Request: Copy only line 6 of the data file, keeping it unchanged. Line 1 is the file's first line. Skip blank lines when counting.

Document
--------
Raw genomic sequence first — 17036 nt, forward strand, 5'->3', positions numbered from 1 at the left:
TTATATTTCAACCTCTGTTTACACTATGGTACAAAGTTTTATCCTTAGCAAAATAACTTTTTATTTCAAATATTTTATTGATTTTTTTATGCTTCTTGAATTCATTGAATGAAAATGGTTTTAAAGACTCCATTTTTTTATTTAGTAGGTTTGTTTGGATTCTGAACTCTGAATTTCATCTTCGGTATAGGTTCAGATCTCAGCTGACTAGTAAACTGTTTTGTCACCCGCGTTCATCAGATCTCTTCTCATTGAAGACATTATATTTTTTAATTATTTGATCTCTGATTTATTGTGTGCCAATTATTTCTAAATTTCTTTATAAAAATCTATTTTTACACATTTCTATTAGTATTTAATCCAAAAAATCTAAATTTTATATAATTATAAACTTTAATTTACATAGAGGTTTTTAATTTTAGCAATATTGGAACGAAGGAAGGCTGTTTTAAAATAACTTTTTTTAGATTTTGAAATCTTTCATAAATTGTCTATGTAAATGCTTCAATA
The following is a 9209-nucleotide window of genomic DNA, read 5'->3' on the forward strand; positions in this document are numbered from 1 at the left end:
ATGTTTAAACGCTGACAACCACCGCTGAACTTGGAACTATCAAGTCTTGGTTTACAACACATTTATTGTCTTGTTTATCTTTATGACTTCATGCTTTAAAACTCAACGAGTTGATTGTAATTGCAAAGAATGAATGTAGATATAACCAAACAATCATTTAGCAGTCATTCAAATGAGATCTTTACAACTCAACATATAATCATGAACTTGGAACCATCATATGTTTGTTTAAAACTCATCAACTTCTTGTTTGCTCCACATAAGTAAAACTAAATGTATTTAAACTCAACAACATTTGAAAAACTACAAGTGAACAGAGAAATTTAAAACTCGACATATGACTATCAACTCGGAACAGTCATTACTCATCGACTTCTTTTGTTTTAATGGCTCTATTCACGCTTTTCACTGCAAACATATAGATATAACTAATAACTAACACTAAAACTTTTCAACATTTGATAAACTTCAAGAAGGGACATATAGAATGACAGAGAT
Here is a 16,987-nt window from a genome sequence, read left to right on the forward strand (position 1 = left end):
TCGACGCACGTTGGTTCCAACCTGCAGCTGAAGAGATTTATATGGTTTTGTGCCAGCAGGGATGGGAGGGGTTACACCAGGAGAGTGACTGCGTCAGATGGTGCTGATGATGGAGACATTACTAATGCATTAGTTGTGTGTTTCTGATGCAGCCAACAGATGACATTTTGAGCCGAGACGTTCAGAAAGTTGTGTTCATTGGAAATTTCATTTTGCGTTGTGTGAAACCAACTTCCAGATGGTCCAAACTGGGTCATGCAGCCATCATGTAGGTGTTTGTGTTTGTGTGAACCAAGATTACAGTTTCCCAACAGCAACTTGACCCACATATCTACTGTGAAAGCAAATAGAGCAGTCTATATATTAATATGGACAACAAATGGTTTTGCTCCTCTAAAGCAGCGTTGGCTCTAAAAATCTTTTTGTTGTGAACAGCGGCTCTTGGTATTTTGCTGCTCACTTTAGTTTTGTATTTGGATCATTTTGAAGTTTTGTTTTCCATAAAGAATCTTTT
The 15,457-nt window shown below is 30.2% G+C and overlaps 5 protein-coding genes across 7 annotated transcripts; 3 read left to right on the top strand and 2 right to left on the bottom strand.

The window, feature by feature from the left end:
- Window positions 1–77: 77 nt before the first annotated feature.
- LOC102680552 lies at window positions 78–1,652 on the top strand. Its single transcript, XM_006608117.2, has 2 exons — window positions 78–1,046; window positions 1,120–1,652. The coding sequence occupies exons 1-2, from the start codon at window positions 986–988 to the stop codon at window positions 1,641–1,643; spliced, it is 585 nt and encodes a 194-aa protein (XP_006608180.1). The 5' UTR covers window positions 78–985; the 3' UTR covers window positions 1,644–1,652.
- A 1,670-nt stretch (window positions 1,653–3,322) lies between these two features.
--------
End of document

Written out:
TCGACGCACGTTGGTTCCAACCTGCAGCTGAAGAGATTTATATGGTTTTGTGCCAGCAGGGATGGGAGGGGTTACACCAGGAGAGTGACTGCGTCAGATGGTGCTGATGATGGAGACATTACTAATGCATTAGTTGTGTGTTTCTGATGCAGCCAACAGATGACATTTTGAGCCGAGACGTTCAGAAAGTTGTGTTCATTGGAAATTTCATTTTGCGTTGTGTGAAACCAACTTCCAGATGGTCCAAACTGGGTCATGCAGCCATCATGTAGGTGTTTGTGTTTGTGTGAACCAAGATTACAGTTTCCCAACAGCAACTTGACCCACATATCTACTGTGAAAGCAAATAGAGCAGTCTATATATTAATATGGACAACAAATGGTTTTGCTCCTCTAAAGCAGCGTTGGCTCTAAAAATCTTTTTGTTGTGAACAGCGGCTCTTGGTATTTTGCTGCTCACTTTAGTTTTGTATTTGGATCATTTTGAAGTTTTGTTTTCCATAAAGAATCTTTT